Newsweek couldn’t wait to call President Barack Obama “the first gay President” after he stunned the nation by coming out in support of same-sex marriage on May 9. But what’s even more surprising is the statement’s positive impact on voters.
“I’ve just concluded that for me, personally, it is important for me to go ahead and affirm that I think same sex couples should be able to get married,” Obama told Good Morning America anchor Robin Roberts in an interview that aired on ABC. The simple but powerful statement represented a marked shift in his public support for LGBT rights. Previously the president claimed he believed all Americans should have the same rights, but that his position on same-sex marriage was “evolving.”
According to a Washington Post/ABC News poll, Obama’s announcement has resulted in a surge of approval across the board: 53 percent of Americans believe that it should be legalized (compared to 39 percent in 2006). In addition, Obama’s declaration appears to have led to an unprecedented 11-point spike in support for same-sex marriage among African-American voters, a bloc that traditionally votes Democratic but espouses more conservative views toward homosexuality. In total, 59% of African-Americans support gay marriage.
Rap mogul Jay-Z is one of them. In an interview with CNN, Beyonce’s husband likened discrimination against marriage equality to long-standing bias against blacks when he said, “I’ve always thought it as something that was still holding the country back. What people do in their own homes is their business and you can choose to love whoever you love. That’s their business. It’s no different than discriminating against blacks. It’s discrimination, plain and simple.”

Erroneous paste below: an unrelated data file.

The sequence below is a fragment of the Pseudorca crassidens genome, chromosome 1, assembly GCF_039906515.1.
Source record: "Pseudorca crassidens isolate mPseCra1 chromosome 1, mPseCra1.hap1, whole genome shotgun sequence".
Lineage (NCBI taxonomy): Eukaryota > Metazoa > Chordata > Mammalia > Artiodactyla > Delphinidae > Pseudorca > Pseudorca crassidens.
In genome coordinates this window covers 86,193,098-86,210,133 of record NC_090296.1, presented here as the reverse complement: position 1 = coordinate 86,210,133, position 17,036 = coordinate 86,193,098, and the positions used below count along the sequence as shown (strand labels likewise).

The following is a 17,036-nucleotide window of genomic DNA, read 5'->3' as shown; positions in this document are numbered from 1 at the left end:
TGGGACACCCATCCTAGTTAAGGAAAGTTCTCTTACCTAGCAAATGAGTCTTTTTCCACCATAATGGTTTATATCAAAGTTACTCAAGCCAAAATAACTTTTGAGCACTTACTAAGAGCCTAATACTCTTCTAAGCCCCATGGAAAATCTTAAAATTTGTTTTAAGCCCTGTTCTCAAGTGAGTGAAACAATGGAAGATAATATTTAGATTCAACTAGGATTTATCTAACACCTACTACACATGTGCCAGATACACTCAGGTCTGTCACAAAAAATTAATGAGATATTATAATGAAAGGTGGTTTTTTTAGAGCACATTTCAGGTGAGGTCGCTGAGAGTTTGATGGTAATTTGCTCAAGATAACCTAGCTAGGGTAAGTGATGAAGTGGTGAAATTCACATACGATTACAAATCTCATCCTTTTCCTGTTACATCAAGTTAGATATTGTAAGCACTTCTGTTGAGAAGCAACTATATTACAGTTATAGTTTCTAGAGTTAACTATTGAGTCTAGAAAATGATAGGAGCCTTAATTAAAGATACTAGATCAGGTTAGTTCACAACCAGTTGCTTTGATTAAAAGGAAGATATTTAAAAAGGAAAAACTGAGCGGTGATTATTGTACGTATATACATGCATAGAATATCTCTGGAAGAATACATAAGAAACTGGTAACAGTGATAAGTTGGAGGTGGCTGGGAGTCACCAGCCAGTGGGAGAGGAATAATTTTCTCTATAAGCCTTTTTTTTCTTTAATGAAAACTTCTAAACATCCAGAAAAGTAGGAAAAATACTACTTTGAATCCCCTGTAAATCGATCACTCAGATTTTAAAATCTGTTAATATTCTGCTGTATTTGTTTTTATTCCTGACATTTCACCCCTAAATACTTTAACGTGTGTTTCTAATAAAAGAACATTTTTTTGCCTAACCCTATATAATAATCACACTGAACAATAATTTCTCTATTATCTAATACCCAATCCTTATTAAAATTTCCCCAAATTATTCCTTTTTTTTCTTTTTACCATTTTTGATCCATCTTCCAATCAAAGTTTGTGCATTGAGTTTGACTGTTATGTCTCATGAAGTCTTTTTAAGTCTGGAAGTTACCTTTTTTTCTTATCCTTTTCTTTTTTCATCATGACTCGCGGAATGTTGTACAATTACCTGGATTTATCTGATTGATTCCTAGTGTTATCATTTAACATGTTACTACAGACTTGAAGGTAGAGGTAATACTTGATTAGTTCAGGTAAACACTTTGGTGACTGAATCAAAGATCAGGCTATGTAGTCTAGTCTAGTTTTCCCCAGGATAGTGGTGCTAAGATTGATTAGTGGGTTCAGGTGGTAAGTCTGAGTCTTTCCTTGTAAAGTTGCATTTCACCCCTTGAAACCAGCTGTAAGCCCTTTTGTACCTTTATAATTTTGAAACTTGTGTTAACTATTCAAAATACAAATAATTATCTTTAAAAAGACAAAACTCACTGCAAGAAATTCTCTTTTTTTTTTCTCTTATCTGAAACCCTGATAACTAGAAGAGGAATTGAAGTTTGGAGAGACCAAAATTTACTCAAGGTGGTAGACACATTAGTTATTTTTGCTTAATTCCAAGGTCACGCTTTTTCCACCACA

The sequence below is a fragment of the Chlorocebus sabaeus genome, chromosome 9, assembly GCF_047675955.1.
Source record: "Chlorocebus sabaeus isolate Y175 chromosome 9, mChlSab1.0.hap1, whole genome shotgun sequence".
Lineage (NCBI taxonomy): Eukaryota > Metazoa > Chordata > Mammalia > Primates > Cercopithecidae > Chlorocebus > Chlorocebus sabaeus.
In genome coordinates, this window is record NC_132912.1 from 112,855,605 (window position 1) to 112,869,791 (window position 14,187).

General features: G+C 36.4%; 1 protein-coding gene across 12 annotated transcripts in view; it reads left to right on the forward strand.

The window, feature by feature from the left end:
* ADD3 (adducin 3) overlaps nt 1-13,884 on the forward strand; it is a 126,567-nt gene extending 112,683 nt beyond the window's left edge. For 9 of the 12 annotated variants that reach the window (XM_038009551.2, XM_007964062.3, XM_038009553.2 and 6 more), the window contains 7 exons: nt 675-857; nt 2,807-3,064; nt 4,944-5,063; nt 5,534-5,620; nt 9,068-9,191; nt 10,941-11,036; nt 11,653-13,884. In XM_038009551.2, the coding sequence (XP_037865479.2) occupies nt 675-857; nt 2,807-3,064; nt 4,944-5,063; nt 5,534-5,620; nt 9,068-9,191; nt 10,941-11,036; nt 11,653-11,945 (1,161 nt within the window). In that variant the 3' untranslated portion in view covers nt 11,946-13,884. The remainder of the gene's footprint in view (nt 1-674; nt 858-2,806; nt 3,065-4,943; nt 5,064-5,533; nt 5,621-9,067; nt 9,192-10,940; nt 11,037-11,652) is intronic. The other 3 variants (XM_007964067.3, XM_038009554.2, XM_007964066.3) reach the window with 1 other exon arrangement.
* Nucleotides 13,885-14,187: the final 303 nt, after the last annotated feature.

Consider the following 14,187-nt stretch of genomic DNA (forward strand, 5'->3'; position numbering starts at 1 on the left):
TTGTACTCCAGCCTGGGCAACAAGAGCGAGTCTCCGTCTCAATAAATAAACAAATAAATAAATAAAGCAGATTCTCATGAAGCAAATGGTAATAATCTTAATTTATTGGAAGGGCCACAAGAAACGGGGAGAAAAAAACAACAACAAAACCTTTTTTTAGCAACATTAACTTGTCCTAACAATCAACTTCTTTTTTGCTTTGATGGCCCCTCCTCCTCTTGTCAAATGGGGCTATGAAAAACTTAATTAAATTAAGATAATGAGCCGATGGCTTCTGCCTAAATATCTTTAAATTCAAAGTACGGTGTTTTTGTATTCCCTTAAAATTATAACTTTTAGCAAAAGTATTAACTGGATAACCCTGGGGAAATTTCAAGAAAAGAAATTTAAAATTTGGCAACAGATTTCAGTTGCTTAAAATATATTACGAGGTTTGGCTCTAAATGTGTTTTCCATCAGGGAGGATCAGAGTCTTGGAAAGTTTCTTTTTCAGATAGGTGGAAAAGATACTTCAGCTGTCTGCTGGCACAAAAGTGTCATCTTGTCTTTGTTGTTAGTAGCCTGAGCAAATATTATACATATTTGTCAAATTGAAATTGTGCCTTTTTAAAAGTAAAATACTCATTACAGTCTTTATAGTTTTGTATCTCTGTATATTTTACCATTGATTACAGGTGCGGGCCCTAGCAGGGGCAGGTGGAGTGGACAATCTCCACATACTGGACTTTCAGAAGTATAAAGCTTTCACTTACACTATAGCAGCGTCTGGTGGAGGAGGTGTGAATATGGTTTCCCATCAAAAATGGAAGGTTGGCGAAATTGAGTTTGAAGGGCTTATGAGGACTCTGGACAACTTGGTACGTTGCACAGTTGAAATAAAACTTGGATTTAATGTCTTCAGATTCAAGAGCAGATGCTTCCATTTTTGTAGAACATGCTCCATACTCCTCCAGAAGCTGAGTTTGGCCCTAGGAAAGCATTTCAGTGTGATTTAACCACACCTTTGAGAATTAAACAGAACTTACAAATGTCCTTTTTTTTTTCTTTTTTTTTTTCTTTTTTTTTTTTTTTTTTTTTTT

And if it costs Obama votes? “I think it’s the right thing to do. It’s not about votes. It’s about people. It’s the right thing to do as a human being,” Jay-Z added.
But according to some political analysts, Obama may lose voters in so-called “swing states.” Take the Curious Case of Florida. A Quinnipiac University poll indicated that a majority of voters said the candidates’ stance on same-sex marriage would not affect the way they would vote. But the pool also shows one in four Floridians would vote for Mitt Romney, based on Obama’s view of same-sex marriage.
Quinnipiac pollster Peter Brown predicts the President’s support of gay marriage won’t affect the election one way or another. According to Brown, and to quote James Carville, “it’s the economy, stupid!”
“The economy is what matters overwhelmingly and it moves both men and women,” Brown said. “[Gay marriage and domestic partnership issues] rank relatively low on the priority scale.”
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